The Cost of Waiting in the U.S. Real Estate Market

By Josip Rupena

June 14, 2024 8 min read

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The Cost of Waiting in the U.S. Real Estate Market

With the ongoing conversation about interest rates in the U.S., many potential homebuyers and investors are hesitant to purchase properties, hoping for a decrease in rates. As of June 2024, the average 30-year fixed mortgage rate is around 7.5%, according to Freddie Mac. This article explores why waiting for interest rates to drop can lead to higher overall expenses due to the rising home prices in major U.S. markets.

The Role of Interest Rates in U.S. Real Estate

Interest rates play a crucial role in the real estate market, directly influencing the affordability of homes. The Federal Reserve sets the federal funds rate, which indirectly affects mortgage rates. Since 2020, interest rates have fluctuated significantly, dropping to historic lows during the pandemic to stimulate the economy and then rising as the economy recovered and inflation concerns grew.

In 2020, mortgage rates hit lows of around 3%, leading to a surge in home buying and refinancing. However, as the Federal Reserve increased rates to combat inflation, mortgage rates climbed, reaching around 7.5% in 2024. This rise in interest rates has affected home prices and market dynamics. Higher rates generally decrease home affordability, reducing demand and cooling price growth. Yet, due to limited housing inventory and sustained demand, home prices have continued to grow in many areas.

Home Price Growth in Major U.S. Markets

To illustrate the cost of waiting, let's look at some data. According to recent reports from Zillow and Realtor.com, here are the year-over-year home price growth rates and dollar amount increases for 2023 in some major U.S. cities:

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These growth rates and dollar increases reflect substantial rises in home prices within just one year, significantly impacting the total cost of homeownership.

The True Cost of Waiting for Lower Interest Rates

The True Cost of Waiting for Lower Interest Rates calculations.png

Here’s a comparative scenario:

Scenario A: Buy Now

  • Home Price: $350,000
  • Downpayment: $87,500
  • Loan Amount: $262,500
  • Interest Rate: 7.5%
  • Monthly Payment: $1,835.44

Total Payment over 10 Years: $1,835.44 x 12 x 10 = $220,252.57

Scenario B: Wait for Rate Drop

  • Projected Home Price: $367,500 (5% increase)
  • Downpayment: $91,875
  • Loan Amount: $275,625
  • Interest Rate: 7%
  • Monthly Payment: $1,833.74

Total Payment over 10 Years: $1,833.74 x 12 x 10 = $220,048.80

Comparing Payment Savings to Price Increase If you wait and the home price increases by 5% to $367,500, the increase in purchase price is $17,500. The savings in monthly payments over 10 years ($204) do not compare favorably to the difference in purchase price ($17,500).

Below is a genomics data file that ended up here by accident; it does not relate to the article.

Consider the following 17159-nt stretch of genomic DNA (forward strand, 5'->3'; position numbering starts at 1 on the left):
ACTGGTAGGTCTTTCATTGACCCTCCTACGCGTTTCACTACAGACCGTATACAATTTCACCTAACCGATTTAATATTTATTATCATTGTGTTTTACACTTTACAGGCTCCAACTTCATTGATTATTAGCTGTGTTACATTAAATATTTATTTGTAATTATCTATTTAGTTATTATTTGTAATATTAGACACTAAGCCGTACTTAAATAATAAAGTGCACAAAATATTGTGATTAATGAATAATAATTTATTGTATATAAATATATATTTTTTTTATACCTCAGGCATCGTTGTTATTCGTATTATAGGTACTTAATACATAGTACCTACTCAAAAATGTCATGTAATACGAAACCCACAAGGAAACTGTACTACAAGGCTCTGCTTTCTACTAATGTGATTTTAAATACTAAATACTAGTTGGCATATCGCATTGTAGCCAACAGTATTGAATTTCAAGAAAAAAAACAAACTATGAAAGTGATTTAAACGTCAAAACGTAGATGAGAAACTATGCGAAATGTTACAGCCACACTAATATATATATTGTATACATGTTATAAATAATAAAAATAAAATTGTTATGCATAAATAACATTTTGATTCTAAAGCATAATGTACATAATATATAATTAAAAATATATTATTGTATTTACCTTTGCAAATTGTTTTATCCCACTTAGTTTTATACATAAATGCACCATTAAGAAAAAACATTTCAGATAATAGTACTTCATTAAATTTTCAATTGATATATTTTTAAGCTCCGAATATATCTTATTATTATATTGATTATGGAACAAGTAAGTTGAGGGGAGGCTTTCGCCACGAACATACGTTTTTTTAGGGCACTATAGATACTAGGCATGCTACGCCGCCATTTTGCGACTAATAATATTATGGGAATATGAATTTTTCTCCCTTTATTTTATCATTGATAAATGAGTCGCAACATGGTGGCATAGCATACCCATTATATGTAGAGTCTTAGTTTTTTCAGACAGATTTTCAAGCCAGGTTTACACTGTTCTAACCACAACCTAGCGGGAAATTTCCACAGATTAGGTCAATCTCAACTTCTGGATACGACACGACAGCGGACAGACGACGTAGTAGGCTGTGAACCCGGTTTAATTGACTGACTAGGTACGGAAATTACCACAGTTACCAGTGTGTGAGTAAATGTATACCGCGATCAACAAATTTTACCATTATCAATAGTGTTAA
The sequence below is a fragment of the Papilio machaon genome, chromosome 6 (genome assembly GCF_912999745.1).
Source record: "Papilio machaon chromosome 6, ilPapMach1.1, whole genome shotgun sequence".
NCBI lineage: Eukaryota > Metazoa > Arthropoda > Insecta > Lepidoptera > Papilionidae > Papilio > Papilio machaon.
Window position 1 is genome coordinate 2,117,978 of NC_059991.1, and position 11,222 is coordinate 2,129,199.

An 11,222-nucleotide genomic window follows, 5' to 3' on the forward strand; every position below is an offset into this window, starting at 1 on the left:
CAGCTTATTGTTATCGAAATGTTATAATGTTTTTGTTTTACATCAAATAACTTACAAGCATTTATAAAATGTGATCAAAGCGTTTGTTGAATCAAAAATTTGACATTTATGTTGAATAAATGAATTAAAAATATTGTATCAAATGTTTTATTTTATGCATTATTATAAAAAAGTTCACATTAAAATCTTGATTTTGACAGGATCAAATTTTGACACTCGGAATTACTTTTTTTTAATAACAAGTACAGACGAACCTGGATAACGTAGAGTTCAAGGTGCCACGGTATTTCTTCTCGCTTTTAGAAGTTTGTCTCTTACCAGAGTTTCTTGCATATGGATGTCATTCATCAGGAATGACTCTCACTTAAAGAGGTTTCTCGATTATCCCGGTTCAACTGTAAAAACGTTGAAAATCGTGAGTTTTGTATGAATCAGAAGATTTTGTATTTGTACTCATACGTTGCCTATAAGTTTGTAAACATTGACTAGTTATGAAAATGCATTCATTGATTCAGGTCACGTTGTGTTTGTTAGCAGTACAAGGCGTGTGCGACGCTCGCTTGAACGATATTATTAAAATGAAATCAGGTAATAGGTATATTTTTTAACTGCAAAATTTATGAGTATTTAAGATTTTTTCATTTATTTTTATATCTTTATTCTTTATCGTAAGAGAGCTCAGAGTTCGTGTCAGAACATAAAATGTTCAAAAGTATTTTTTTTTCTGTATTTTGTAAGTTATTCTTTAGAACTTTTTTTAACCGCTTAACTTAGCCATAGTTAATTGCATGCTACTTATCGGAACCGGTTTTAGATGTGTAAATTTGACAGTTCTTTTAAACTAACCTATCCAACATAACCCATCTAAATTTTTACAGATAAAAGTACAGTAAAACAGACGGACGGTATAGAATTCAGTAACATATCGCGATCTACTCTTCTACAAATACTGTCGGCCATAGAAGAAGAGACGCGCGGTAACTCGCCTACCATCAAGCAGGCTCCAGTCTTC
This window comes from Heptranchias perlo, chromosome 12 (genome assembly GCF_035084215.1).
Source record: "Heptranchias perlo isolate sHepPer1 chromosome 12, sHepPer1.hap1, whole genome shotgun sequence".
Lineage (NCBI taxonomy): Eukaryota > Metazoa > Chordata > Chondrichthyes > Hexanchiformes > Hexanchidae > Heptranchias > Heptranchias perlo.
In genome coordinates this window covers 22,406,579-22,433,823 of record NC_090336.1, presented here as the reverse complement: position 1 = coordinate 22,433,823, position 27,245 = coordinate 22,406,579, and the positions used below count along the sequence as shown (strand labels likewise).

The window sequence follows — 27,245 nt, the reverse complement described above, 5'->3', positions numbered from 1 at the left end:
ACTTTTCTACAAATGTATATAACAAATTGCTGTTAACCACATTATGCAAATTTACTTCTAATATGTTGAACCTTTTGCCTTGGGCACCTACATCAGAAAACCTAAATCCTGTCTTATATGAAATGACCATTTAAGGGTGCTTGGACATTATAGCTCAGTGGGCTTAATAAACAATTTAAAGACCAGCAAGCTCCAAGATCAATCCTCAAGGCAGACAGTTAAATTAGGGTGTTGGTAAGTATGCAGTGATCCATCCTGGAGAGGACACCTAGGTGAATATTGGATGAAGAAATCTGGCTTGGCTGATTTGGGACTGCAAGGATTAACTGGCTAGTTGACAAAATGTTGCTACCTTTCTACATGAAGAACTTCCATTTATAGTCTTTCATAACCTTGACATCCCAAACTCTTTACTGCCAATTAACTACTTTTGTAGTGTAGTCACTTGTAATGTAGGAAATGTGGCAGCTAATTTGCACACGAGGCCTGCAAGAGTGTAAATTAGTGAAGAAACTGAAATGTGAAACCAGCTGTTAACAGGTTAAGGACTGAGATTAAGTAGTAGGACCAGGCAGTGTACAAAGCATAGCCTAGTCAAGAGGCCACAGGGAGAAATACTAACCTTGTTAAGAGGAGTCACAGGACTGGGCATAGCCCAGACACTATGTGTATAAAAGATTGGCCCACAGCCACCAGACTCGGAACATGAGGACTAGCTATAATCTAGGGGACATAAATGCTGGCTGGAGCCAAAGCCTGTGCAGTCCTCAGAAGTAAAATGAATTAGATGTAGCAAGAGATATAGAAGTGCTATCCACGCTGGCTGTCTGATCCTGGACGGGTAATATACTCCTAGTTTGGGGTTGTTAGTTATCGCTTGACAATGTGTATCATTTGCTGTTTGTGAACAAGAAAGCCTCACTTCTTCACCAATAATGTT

Making Informed Decisions It’s important to consider the overall investment and monthly payments rather than focusing solely on interest rates. Refinancing options exist, allowing homeowners to benefit from future rate drops. Thus, securing a property now and potentially refinancing later can be a more financially sound strategy than waiting for rates to decrease.


It's also important to note that refinancing is always an option. If interest rates drop significantly in the future, homeowners can refinance their mortgages to benefit from lower rates. This flexibility means that the immediate priority should be securing the property before prices rise further, rather than waiting for a potential rate drop.

Strategic Considerations

There are, however, specific scenarios where waiting for lower interest rates might make sense. If you already own a home with a low-interest mortgage and do not need to cash out equity, it might be wise to wait. But for new buyers and investors, the cost of waiting often outweighs the benefits.

The Takeaway

The real estate market is dynamic, and waiting for interest rates to drop can be a costly strategy due to the consistent rise in home prices in major U.S. markets. By focusing on securing your investment now, you can take advantage of the current market conditions and the option to refinance in the future. Remember, the numbers that truly matter are the overall investment and monthly payments, not just the interest rate.

The opinions expressed in the Blog are for general informational purposes only and are not intended to provide specific advice or recommendations for any individual or on any specific security or investment product.


CEO / Founder at Milo

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